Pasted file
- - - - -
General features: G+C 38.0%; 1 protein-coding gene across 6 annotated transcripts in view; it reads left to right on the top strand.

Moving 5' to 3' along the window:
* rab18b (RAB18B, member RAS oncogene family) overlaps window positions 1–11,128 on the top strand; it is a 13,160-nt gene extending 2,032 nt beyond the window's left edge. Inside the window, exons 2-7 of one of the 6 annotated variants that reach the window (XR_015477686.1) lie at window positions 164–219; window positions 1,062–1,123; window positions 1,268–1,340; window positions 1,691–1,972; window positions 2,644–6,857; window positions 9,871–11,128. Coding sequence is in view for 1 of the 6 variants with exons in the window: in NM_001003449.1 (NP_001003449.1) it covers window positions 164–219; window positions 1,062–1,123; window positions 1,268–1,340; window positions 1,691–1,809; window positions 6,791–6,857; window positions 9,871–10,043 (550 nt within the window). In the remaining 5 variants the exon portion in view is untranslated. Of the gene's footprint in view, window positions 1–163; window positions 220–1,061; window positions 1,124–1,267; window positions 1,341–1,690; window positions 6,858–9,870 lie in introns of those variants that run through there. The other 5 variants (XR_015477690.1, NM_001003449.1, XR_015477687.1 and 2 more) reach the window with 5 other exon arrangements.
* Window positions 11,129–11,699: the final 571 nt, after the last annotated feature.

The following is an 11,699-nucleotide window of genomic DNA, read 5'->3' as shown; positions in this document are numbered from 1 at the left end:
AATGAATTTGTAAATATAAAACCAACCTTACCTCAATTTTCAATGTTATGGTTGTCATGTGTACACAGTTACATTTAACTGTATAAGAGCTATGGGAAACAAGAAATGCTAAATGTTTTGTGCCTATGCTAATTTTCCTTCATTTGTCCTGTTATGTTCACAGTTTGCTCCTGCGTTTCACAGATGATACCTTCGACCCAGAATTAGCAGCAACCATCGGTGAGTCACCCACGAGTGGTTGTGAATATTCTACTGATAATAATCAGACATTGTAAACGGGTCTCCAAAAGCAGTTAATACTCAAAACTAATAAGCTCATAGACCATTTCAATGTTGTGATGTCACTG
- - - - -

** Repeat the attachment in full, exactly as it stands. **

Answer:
General features: G+C 38.0%; 1 protein-coding gene across 6 annotated transcripts in view; it reads left to right on the top strand.

Moving 5' to 3' along the window:
* rab18b (RAB18B, member RAS oncogene family) overlaps window positions 1–11,128 on the top strand; it is a 13,160-nt gene extending 2,032 nt beyond the window's left edge. Inside the window, exons 2-7 of one of the 6 annotated variants that reach the window (XR_015477686.1) lie at window positions 164–219; window positions 1,062–1,123; window positions 1,268–1,340; window positions 1,691–1,972; window positions 2,644–6,857; window positions 9,871–11,128. Coding sequence is in view for 1 of the 6 variants with exons in the window: in NM_001003449.1 (NP_001003449.1) it covers window positions 164–219; window positions 1,062–1,123; window positions 1,268–1,340; window positions 1,691–1,809; window positions 6,791–6,857; window positions 9,871–10,043 (550 nt within the window). In the remaining 5 variants the exon portion in view is untranslated. Of the gene's footprint in view, window positions 1–163; window positions 220–1,061; window positions 1,124–1,267; window positions 1,341–1,690; window positions 6,858–9,870 lie in introns of those variants that run through there. The other 5 variants (XR_015477690.1, NM_001003449.1, XR_015477687.1 and 2 more) reach the window with 5 other exon arrangements.
* Window positions 11,129–11,699: the final 571 nt, after the last annotated feature.

The following is an 11,699-nucleotide window of genomic DNA, read 5'->3' as shown; positions in this document are numbered from 1 at the left end:
AATGAATTTGTAAATATAAAACCAACCTTACCTCAATTTTCAATGTTATGGTTGTCATGTGTACACAGTTACATTTAACTGTATAAGAGCTATGGGAAACAAGAAATGCTAAATGTTTTGTGCCTATGCTAATTTTCCTTCATTTGTCCTGTTATGTTCACAGTTTGCTCCTGCGTTTCACAGATGATACCTTCGACCCAGAATTAGCAGCAACCATCGGTGAGTCACCCACGAGTGGTTGTGAATATTCTACTGATAATAATCAGACATTGTAAACGGGTCTCCAAAAGCAGTTAATACTCAAAACTAATAAGCTCATAGACCATTTCAATGTTGTGATGTCACTG